The Soviet System: From Crisis to Collapse

By Alexander Dallin; Gail W. Lapidus | Go to book overview

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59 Who Won the Cold War?

DANIEL DEUDNEY

G. JOHN IKENBERRY

...

In assessing the rest of the world's impact on Soviet change, a remarkably simplistic and self-serving conventional wisdom has emerged in the United States. This new conventional wisdom, the "Reagan victory school," holds that President Ronald Reagan's military and ideological assertiveness during the 1980s played the lead role in the collapse of Soviet communism and the "taming" of its foreign policy. In that view the Reagan administration's ideological counter-offensive and military buildup delivered the knock-out punch to a system that was internally bankrupt and on the ropes. The Reagan Right's perspective is an ideologically pointed version of the more broadly held conventional wisdom on the end of the Cold War that emphasizes the success of the "peace-through-strength" strategy manifest in four decades of Western containment. After decades of waging a costly "twilight struggle," the West now celebrates the triumph of its military and ideological resolve.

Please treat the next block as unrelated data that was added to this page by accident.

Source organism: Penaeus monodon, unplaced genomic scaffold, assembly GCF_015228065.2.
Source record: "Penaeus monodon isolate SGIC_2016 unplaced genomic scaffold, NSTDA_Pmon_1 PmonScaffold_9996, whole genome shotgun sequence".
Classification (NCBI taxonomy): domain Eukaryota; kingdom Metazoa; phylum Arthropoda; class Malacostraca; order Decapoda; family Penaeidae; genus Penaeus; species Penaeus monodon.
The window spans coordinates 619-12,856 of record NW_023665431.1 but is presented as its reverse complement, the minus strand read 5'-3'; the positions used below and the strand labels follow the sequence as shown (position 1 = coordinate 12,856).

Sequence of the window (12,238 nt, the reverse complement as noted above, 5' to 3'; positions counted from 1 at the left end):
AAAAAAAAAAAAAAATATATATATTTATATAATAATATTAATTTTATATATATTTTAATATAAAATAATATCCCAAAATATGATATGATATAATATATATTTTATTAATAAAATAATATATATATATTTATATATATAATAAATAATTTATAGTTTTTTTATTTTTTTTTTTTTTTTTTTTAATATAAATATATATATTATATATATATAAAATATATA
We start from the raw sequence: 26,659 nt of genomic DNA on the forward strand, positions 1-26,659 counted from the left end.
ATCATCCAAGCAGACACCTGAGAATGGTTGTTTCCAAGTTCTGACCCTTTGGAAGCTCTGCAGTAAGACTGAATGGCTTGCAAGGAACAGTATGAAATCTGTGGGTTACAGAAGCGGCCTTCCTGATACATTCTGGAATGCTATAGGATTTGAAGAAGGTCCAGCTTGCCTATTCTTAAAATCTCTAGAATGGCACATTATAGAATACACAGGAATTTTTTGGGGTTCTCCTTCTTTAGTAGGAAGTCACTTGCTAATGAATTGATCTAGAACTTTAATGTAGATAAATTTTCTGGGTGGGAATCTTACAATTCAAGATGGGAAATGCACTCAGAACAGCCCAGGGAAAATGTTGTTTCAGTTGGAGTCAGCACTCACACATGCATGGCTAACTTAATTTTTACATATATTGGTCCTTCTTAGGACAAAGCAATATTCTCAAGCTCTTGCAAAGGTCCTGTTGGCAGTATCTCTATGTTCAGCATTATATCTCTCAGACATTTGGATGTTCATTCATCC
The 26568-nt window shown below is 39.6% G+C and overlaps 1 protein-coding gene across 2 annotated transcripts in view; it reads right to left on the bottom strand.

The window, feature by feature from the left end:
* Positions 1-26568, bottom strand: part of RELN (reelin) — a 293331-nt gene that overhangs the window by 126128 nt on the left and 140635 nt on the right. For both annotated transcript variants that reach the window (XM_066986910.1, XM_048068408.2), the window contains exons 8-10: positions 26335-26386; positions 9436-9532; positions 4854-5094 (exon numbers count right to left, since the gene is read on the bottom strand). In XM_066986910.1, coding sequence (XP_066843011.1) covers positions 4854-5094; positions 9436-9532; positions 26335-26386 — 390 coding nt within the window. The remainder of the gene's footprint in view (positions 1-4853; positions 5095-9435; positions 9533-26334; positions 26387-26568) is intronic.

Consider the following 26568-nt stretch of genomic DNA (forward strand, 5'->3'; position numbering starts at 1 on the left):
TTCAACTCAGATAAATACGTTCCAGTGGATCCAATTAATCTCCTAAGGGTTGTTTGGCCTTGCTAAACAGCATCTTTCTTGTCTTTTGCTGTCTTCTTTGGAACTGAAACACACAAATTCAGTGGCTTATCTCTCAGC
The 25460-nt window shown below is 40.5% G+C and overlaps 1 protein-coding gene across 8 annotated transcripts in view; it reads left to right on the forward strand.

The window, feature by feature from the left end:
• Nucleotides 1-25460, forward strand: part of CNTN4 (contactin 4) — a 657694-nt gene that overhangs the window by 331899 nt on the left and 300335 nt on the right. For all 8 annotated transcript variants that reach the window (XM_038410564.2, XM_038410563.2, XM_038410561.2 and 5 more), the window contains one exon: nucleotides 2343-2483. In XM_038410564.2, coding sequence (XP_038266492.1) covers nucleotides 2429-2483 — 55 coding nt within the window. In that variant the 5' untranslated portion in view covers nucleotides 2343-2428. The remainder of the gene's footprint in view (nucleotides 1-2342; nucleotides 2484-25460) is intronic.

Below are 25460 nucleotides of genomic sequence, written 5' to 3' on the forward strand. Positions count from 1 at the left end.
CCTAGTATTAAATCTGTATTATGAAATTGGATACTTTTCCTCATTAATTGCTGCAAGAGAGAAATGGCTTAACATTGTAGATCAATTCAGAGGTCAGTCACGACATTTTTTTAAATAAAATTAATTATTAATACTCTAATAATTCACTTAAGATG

The Reagan victory school and the broader peace-through-strength perspectives are, however, misleading and incomplete—both in their interpretation of events in the 1980s and in their understanding of deeper forces that led to the end

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